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5 takeaways from “Maconomics,” season one episode two

On this week’s episode of “Maconomics,” Ro$$ Mac takes the fear out of investing.

“Maconomics” is a weekly series on REVOLT TV, where Wall Street’s premier rapper Ro$$ Mac shares tips about making your money work for you for a change. Catch the insightful advice on it and start watching your pockets grow.

On this week’s episode of “Maconomics,” Ro$$ Mac takes the fear out of what it means to invest by breaking down its importance and shares the simplest way to make it happen.

For those ready to get to the big bag, setting aside investment money is an act that will ultimately build generational wealth. Additionally, smart investing will ensure that the value of money sitting in the bank today will translate to a nice amount of bread a decade or more.

There are many ways to invest and with all the information available, to be honest, the idea of it can get a tad bit intimidating. Not only that, the jump to investing in something such as stocks that results in money being lost due to a lack of understanding can compound the frustration behind it and can get discouraging if you’re just starting out.

To subdue those fears, here are five takeaways about the importance of investing from this week’s episode.

1. On understanding the impact of inflation

Before investing, it’s important to understand the concept of inflation, and how it affects you as a consumer as well as an investor.

As Mac explains, “Inflation is the increase in the prices of goods and services, and the fall of purchasing power of your money.” This means the value of one dollar twenty years ago is not the same as it is today, nor is the price of a Starbucks coffee or the price of gas at the pump.

The Federal Reserve is the entity that monitors inflation in the United States and there are a few reasons why inflation may occur. One way it happens is when the cost to make a certain product increases while the price of the actual product goes up. This is known as cost-pull inflation. When there is a high demand for a product and not enough product, so the prices of the item or service increases, it is called demand-pull inflation.

As an investor, inflation becomes beneficial if the assets invested in are living in a market affected by inflation. Otherwise, it sucks for the average consumer.

2. On why you need more than a bank account

“On average, most bank account savings rates, they gon’ start out giving you .03 percent and the reason that’s not enough is because you’re technically losing money just by leaving your money in a bank account because of inflation,” Mac reveals.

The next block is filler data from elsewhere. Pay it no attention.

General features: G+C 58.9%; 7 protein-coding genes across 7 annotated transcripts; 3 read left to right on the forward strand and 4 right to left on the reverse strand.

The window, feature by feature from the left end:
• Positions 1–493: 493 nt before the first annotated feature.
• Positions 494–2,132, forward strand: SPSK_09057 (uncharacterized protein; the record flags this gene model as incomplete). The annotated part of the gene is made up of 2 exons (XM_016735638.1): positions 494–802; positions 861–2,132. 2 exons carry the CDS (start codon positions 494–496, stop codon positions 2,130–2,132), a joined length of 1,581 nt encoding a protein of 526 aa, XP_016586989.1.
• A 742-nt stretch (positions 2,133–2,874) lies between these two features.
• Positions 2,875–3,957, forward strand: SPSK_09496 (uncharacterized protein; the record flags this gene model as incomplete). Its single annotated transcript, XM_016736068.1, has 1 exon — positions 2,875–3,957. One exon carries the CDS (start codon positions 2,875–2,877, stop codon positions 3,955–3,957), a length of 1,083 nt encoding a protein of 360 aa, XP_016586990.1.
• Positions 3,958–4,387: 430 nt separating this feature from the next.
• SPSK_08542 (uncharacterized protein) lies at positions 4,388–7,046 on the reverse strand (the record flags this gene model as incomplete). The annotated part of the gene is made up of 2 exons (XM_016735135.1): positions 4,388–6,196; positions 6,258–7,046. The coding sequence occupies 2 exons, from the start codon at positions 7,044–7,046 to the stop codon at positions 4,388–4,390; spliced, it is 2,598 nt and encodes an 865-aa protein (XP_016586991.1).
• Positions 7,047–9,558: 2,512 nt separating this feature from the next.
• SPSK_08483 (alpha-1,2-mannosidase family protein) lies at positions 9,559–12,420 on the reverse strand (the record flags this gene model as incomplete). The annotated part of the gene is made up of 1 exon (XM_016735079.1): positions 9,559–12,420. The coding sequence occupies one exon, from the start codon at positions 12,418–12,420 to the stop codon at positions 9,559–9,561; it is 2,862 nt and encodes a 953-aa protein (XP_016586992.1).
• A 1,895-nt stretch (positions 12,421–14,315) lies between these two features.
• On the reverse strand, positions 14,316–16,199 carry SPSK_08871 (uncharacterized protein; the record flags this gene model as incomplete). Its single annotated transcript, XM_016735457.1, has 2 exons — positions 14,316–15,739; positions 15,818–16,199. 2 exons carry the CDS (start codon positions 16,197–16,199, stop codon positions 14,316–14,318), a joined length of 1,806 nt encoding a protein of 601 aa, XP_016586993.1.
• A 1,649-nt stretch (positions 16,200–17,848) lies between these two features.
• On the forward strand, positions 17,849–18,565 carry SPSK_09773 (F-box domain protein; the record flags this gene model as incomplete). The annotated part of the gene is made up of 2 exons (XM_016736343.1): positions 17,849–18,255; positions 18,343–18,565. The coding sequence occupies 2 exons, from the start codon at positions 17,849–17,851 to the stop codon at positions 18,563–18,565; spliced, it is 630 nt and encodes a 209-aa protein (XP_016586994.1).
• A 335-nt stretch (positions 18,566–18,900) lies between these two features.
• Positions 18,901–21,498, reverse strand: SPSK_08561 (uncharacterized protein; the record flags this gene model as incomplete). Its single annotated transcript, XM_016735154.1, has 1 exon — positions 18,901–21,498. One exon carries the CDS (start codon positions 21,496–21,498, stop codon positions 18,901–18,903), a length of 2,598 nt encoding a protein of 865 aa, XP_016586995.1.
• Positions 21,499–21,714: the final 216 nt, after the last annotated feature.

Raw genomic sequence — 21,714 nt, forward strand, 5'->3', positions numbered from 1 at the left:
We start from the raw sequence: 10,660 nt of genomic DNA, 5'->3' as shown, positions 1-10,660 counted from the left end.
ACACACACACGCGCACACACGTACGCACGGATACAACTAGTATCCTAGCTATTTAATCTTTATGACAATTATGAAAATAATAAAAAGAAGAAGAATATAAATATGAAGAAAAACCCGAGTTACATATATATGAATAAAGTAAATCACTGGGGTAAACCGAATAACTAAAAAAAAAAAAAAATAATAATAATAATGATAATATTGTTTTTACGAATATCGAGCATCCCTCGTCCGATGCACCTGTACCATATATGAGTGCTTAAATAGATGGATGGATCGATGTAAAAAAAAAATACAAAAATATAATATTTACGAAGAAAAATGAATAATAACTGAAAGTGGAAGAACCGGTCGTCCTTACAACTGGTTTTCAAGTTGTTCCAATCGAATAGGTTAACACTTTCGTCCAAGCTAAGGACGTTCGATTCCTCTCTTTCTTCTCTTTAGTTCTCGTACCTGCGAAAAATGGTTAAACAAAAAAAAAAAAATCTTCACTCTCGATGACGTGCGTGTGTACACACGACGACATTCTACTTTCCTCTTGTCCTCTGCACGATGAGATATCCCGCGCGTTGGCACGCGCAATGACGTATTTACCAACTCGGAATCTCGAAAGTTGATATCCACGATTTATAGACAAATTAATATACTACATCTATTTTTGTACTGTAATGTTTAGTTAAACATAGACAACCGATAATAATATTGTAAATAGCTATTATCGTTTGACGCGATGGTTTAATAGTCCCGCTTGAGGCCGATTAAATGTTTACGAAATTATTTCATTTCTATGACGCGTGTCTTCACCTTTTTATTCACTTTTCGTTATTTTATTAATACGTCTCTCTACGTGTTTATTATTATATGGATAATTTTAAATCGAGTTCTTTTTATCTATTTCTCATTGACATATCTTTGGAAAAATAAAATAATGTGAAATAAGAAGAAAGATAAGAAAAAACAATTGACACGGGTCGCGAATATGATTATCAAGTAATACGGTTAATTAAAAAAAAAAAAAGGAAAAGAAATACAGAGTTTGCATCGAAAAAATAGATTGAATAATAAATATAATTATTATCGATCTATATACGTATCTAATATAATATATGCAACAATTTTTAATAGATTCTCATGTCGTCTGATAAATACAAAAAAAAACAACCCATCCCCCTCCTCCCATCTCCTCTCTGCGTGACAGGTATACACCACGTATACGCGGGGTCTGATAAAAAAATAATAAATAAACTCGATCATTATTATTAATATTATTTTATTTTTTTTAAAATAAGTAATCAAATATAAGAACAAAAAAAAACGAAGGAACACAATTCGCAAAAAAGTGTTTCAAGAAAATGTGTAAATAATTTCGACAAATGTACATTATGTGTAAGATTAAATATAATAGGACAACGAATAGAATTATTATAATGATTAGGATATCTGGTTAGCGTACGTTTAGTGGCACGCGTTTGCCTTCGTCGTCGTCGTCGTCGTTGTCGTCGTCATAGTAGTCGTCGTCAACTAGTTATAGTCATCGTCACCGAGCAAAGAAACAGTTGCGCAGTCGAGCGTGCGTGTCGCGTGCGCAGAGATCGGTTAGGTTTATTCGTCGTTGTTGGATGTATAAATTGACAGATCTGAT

The money in your account is losing value every second it just sits there and the .03 percent savings rates most banks have are not going to get you what you need to offset the effects of inflation.

According to Kiplinger, the rate of inflation is forecast to stabilize at two percent in 2020 and the small percentage of interest earned with an interest-bearing savings account is not enough to match.

3. Type of investment products

As the old adage says, it takes money to make money and Mac recommends investing in a bank product to help offset the effects of inflation as a strategy.

Stocks, bonds, mutual funds, and exchange-traded funds (ETFs) are a few of the investment products many banks offer.

Stocks are the most popular, while bonds and mutual funds are also great options to choose when thinking about the future. ETFs are a combination of stocks, bonds and commodities, which can diversify your portfolio.

4. Why Warren Buffet swears by index funds

For longtime wealth, one of the most successful investors in the world Warren Buffet, suggests an index fund.

“An index fund is a passive investment, meaning you don’t have to do much at all, that owns all the stocks of a particular index,” Mac explains and it’s one of the simplest ways to make money while sleeping.

As Mr. Buffett recommends, a very low-cost index fund over the course of ten years will do better than ninety percent of those who invested at the same time, earning more money in the long run. If you have an individual retirement account (IRA) or 401(k) account, you already invest in an index fund.

For beginning investors who may not have the time to pick out individual stocks to invest in, an index fund is a way to go. Not to mention, it’s tax-efficient.

5. Types of index funds and where to invest in them

The two most popular indices are the Standard & Poor’s 500 Index, also known as the S&P 500, which owns 500 large companies such as Google and Apple, and the Standard & Poor’s Dow Jones.

To get in on the index fund fun, first, do some research on brokerage companies such as Ameritrade or E-Trade, and then choose one that matches your needs.

Next, pick which index you want to invest in. The Vanguard 500 Index Fund is one of the more popular alternates to the S&P 500 and Dow Jones. Other indexes include the Schwab S&P 500 Index Fund, Fidelity 500 Index Fund and T. Rowe Price Equity Index 500 Fund. All of these indexes represent various industries across the country, such as technology and health.

Then, as Buffet suggests, invest the absolute minimum. The Vanguard 500 Index Fund and T. Rowe Price Equity Index 500 Fund both have a minimum amount you can invest, whereas the Schwab S&P 500 Index Fund and Fidelity 500 Index Fund require no minimum.

Lastly, sit back and let the money you invested for future lavish living in retirement grow without lifting a finger.

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